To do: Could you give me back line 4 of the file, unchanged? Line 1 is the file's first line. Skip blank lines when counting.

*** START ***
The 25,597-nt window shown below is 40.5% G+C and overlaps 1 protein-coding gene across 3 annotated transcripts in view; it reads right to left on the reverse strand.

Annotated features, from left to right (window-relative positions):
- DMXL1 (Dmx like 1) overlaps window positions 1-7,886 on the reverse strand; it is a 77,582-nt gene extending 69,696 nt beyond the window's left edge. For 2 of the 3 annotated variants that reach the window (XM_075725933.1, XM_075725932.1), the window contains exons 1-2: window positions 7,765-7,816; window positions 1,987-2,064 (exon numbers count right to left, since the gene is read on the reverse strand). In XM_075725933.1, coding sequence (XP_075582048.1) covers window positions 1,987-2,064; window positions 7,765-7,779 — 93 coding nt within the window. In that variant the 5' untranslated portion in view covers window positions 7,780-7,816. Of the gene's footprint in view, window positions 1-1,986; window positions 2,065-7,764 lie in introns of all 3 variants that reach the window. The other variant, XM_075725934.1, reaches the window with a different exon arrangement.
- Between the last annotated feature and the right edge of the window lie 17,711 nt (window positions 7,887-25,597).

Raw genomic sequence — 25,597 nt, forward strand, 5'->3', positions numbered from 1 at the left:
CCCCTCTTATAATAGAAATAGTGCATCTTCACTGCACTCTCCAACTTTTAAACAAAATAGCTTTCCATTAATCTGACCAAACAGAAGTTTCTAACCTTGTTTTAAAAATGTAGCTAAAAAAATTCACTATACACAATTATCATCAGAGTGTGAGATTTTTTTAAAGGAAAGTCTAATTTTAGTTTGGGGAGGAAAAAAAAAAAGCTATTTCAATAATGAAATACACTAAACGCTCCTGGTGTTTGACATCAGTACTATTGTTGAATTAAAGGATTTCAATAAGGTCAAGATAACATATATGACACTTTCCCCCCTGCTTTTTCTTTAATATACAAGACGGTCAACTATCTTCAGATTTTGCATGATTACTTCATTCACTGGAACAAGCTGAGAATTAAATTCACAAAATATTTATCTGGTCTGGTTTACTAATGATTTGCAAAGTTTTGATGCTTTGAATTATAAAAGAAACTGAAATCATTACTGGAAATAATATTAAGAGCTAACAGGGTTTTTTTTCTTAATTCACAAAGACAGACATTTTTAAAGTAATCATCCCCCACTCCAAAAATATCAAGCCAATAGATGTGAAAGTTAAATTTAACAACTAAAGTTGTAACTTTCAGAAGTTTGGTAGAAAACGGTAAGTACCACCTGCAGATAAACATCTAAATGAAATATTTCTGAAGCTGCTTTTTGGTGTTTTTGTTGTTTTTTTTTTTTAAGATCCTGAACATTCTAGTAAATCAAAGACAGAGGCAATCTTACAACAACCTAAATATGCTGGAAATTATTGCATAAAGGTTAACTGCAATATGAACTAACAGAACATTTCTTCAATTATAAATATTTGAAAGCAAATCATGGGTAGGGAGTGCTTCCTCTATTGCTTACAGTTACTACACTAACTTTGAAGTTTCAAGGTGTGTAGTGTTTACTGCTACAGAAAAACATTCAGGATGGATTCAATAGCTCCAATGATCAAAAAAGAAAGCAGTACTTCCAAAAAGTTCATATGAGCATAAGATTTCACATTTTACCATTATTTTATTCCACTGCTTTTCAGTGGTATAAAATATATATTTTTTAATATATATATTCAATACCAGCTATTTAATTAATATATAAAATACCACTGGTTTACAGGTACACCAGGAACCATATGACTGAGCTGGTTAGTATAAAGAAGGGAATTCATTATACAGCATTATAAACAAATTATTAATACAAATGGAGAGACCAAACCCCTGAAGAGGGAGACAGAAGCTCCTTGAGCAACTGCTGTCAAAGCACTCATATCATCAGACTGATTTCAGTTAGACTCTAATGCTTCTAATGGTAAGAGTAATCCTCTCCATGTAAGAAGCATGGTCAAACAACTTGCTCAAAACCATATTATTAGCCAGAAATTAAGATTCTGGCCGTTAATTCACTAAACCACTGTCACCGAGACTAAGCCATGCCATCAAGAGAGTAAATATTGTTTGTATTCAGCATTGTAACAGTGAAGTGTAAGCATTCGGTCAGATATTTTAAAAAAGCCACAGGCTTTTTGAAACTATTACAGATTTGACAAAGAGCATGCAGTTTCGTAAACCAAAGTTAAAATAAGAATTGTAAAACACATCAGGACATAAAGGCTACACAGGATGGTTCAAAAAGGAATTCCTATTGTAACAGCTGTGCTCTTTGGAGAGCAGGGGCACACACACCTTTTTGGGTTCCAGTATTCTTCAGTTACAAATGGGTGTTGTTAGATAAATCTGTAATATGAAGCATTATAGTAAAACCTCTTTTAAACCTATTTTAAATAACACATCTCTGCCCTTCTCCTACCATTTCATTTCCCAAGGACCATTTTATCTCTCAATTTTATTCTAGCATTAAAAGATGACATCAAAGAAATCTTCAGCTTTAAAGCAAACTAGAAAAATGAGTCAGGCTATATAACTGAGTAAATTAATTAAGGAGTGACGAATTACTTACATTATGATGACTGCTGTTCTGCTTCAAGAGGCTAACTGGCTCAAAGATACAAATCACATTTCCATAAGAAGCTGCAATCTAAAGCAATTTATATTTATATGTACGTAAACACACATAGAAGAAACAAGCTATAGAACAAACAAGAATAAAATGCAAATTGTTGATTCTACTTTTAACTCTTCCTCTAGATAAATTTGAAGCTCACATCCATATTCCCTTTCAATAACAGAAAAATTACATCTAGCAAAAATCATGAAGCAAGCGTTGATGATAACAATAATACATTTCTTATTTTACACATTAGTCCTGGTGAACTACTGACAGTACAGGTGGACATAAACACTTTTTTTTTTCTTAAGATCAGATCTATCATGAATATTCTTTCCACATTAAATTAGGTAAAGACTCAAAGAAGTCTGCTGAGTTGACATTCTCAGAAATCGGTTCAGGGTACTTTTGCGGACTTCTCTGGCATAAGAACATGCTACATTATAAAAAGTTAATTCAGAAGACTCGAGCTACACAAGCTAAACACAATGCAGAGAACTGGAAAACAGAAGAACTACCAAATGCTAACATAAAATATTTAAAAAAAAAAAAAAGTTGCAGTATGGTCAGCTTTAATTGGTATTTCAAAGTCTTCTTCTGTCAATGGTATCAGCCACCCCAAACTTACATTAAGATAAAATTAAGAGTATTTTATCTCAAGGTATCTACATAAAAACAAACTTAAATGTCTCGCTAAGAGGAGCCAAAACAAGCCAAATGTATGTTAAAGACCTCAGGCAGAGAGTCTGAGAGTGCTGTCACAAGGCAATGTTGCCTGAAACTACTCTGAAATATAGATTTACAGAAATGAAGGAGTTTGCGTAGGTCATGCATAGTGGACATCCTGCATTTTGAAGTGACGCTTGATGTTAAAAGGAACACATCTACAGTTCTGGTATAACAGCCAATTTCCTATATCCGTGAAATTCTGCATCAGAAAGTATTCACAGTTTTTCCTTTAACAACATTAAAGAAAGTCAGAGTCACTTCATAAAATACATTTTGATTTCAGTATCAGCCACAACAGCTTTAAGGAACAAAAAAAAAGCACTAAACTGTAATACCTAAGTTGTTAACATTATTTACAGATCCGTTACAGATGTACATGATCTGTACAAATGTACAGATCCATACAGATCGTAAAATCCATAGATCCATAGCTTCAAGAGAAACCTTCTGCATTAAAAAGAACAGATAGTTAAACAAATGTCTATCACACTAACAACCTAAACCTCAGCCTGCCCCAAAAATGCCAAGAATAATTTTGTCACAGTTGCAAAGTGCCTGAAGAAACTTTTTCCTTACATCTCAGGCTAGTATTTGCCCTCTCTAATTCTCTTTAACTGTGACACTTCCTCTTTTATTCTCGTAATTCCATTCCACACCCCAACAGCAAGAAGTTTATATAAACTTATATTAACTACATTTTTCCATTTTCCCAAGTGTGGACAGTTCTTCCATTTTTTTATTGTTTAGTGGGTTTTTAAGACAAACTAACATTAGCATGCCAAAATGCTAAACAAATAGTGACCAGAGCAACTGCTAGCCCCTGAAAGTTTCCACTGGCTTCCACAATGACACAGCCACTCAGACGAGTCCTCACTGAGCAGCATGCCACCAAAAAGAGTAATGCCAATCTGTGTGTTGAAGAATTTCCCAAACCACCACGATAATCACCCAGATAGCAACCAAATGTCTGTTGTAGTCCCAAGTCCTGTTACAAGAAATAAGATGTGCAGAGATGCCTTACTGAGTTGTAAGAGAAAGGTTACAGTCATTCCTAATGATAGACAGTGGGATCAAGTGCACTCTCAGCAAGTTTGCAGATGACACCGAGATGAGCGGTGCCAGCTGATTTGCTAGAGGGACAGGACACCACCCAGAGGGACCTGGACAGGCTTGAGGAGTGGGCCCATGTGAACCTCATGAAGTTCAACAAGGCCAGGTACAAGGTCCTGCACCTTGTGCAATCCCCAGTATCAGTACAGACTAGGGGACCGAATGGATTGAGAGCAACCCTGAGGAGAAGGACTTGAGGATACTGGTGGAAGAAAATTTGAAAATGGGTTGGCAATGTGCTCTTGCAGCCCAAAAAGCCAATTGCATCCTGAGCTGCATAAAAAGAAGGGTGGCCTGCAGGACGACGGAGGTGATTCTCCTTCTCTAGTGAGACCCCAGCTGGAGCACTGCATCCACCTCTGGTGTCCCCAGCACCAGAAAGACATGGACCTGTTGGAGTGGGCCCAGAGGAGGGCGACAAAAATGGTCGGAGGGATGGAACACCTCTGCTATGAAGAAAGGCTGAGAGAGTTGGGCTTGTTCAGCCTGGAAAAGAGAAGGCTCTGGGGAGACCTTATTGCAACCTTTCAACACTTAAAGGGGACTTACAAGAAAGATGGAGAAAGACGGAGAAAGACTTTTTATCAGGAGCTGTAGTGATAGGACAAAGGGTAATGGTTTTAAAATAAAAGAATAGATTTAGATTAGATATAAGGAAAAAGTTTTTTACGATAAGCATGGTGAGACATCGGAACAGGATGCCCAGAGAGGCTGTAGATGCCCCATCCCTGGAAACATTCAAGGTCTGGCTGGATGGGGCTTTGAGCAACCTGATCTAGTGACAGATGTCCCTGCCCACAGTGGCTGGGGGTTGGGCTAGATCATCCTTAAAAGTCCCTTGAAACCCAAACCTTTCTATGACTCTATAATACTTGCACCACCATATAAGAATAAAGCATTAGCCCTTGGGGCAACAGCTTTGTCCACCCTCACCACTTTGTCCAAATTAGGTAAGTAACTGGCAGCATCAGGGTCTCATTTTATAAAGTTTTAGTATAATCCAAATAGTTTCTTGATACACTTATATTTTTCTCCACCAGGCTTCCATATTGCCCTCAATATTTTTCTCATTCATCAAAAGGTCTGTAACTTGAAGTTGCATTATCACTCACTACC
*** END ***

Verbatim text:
- Between the last annotated feature and the right edge of the window lie 17,711 nt (window positions 7,887-25,597).